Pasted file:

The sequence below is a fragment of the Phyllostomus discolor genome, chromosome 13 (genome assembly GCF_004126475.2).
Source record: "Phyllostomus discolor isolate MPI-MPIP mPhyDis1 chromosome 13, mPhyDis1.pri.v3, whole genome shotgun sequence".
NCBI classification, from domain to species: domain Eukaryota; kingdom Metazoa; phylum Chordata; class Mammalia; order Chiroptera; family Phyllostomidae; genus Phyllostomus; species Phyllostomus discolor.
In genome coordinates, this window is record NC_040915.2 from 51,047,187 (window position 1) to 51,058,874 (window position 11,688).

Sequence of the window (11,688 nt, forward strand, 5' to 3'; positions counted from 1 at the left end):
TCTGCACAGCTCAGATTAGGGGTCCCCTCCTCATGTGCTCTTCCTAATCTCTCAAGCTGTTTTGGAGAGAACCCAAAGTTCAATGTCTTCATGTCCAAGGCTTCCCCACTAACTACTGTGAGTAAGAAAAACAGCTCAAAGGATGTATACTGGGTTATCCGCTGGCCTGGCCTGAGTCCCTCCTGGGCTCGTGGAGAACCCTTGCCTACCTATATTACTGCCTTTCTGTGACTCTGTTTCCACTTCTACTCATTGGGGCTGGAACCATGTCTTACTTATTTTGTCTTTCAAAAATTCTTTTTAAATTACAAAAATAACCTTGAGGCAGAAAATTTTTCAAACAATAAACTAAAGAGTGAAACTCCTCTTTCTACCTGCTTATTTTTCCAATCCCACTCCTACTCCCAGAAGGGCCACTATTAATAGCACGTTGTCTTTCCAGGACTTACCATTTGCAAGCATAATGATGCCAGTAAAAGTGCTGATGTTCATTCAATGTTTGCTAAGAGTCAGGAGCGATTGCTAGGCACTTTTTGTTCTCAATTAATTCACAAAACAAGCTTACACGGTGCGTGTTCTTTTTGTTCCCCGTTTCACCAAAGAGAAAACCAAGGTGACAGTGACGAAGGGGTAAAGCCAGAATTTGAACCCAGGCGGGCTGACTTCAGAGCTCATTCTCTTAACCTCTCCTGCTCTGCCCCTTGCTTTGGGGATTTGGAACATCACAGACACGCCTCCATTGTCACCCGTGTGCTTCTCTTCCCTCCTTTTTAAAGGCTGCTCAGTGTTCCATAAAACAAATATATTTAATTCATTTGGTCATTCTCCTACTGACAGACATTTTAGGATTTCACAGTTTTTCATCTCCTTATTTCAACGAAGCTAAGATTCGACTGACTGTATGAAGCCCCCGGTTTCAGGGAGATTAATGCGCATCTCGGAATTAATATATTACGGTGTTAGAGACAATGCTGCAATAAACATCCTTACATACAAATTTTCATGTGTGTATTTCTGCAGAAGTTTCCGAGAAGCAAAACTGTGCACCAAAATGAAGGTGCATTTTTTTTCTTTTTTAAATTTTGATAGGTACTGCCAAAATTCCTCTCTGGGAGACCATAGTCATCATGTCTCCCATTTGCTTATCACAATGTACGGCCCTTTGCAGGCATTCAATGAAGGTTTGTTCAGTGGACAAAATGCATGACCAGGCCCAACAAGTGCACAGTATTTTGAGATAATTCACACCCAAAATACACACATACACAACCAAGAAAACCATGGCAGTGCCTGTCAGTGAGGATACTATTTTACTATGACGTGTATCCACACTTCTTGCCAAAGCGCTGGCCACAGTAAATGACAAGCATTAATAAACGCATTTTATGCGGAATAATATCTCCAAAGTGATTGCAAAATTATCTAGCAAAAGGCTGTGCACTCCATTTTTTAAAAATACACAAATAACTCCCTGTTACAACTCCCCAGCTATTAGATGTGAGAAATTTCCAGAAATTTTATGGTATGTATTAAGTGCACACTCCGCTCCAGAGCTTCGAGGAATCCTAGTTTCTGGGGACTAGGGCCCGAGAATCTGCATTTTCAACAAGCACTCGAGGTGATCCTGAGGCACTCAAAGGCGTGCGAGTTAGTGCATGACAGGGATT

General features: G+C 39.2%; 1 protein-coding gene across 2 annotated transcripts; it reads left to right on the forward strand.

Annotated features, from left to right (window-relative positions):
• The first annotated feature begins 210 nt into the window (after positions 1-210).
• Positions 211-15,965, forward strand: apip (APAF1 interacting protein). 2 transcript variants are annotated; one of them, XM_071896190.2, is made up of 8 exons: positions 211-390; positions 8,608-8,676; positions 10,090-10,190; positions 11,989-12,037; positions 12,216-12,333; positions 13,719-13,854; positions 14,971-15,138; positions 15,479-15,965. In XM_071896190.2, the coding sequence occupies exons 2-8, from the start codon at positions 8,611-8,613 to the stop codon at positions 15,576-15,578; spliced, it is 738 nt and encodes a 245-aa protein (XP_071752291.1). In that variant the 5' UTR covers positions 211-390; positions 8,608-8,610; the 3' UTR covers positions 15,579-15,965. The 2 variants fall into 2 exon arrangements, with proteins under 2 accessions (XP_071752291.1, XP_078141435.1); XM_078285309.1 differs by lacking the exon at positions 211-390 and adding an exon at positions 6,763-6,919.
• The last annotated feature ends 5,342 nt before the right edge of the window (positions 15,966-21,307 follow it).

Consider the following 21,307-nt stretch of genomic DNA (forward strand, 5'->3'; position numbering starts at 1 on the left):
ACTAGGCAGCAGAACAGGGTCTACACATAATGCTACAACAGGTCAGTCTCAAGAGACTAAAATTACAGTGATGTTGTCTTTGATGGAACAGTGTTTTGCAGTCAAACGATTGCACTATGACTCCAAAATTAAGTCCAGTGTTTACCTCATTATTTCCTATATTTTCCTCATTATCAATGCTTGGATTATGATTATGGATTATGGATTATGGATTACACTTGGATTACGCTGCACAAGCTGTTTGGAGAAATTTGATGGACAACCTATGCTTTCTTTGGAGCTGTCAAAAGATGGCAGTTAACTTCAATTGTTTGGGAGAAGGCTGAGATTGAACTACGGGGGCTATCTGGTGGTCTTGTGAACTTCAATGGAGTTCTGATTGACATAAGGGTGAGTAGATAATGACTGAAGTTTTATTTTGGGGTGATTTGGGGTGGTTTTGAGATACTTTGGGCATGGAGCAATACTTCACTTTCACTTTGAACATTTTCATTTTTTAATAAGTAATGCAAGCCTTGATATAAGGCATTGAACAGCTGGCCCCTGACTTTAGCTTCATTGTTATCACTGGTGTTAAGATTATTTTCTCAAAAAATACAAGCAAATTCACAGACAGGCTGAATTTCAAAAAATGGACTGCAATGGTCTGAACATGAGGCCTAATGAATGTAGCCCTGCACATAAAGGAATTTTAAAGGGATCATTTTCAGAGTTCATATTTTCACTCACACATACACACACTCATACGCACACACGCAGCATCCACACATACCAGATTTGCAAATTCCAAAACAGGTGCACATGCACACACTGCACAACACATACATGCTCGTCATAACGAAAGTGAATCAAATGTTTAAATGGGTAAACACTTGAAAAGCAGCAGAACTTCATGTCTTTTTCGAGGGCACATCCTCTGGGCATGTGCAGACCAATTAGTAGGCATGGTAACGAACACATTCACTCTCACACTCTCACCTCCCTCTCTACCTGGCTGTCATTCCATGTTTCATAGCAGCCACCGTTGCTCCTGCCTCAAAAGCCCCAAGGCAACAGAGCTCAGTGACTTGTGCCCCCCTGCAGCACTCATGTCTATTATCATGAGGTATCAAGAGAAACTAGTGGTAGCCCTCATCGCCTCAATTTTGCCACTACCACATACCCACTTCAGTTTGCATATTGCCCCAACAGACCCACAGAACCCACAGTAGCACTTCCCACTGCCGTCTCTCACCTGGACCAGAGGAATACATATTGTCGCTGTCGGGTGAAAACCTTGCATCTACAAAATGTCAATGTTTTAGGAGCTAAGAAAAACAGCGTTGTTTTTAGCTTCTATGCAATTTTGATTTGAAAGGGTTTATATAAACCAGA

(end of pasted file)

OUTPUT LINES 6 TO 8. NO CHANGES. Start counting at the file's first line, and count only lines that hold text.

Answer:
TCTGCACAGCTCAGATTAGGGGTCCCCTCCTCATGTGCTCTTCCTAATCTCTCAAGCTGTTTTGGAGAGAACCCAAAGTTCAATGTCTTCATGTCCAAGGCTTCCCCACTAACTACTGTGAGTAAGAAAAACAGCTCAAAGGATGTATACTGGGTTATCCGCTGGCCTGGCCTGAGTCCCTCCTGGGCTCGTGGAGAACCCTTGCCTACCTATATTACTGCCTTTCTGTGACTCTGTTTCCACTTCTACTCATTGGGGCTGGAACCATGTCTTACTTATTTTGTCTTTCAAAAATTCTTTTTAAATTACAAAAATAACCTTGAGGCAGAAAATTTTTCAAACAATAAACTAAAGAGTGAAACTCCTCTTTCTACCTGCTTATTTTTCCAATCCCACTCCTACTCCCAGAAGGGCCACTATTAATAGCACGTTGTCTTTCCAGGACTTACCATTTGCAAGCATAATGATGCCAGTAAAAGTGCTGATGTTCATTCAATGTTTGCTAAGAGTCAGGAGCGATTGCTAGGCACTTTTTGTTCTCAATTAATTCACAAAACAAGCTTACACGGTGCGTGTTCTTTTTGTTCCCCGTTTCACCAAAGAGAAAACCAAGGTGACAGTGACGAAGGGGTAAAGCCAGAATTTGAACCCAGGCGGGCTGACTTCAGAGCTCATTCTCTTAACCTCTCCTGCTCTGCCCCTTGCTTTGGGGATTTGGAACATCACAGACACGCCTCCATTGTCACCCGTGTGCTTCTCTTCCCTCCTTTTTAAAGGCTGCTCAGTGTTCCATAAAACAAATATATTTAATTCATTTGGTCATTCTCCTACTGACAGACATTTTAGGATTTCACAGTTTTTCATCTCCTTATTTCAACGAAGCTAAGATTCGACTGACTGTATGAAGCCCCCGGTTTCAGGGAGATTAATGCGCATCTCGGAATTAATATATTACGGTGTTAGAGACAATGCTGCAATAAACATCCTTACATACAAATTTTCATGTGTGTATTTCTGCAGAAGTTTCCGAGAAGCAAAACTGTGCACCAAAATGAAGGTGCATTTTTTTTCTTTTTTAAATTTTGATAGGTACTGCCAAAATTCCTCTCTGGGAGACCATAGTCATCATGTCTCCCATTTGCTTATCACAATGTACGGCCCTTTGCAGGCATTCAATGAAGGTTTGTTCAGTGGACAAAATGCATGACCAGGCCCAACAAGTGCACAGTATTTTGAGATAATTCACACCCAAAATACACACATACACAACCAAGAAAACCATGGCAGTGCCTGTCAGTGAGGATACTATTTTACTATGACGTGTATCCACACTTCTTGCCAAAGCGCTGGCCACAGTAAATGACAAGCATTAATAAACGCATTTTATGCGGAATAATATCTCCAAAGTGATTGCAAAATTATCTAGCAAAAGGCTGTGCACTCCATTTTTTAAAAATACACAAATAACTCCCTGTTACAACTCCCCAGCTATTAGATGTGAGAAATTTCCAGAAATTTTATGGTATGTATTAAGTGCACACTCCGCTCCAGAGCTTCGAGGAATCCTAGTTTCTGGGGACTAGGGCCCGAGAATCTGCATTTTCAACAAGCACTCGAGGTGATCCTGAGGCACTCAAAGGCGTGCGAGTTAGTGCATGACAGGGATT

General features: G+C 39.2%; 1 protein-coding gene across 2 annotated transcripts; it reads left to right on the forward strand.

Annotated features, from left to right (window-relative positions):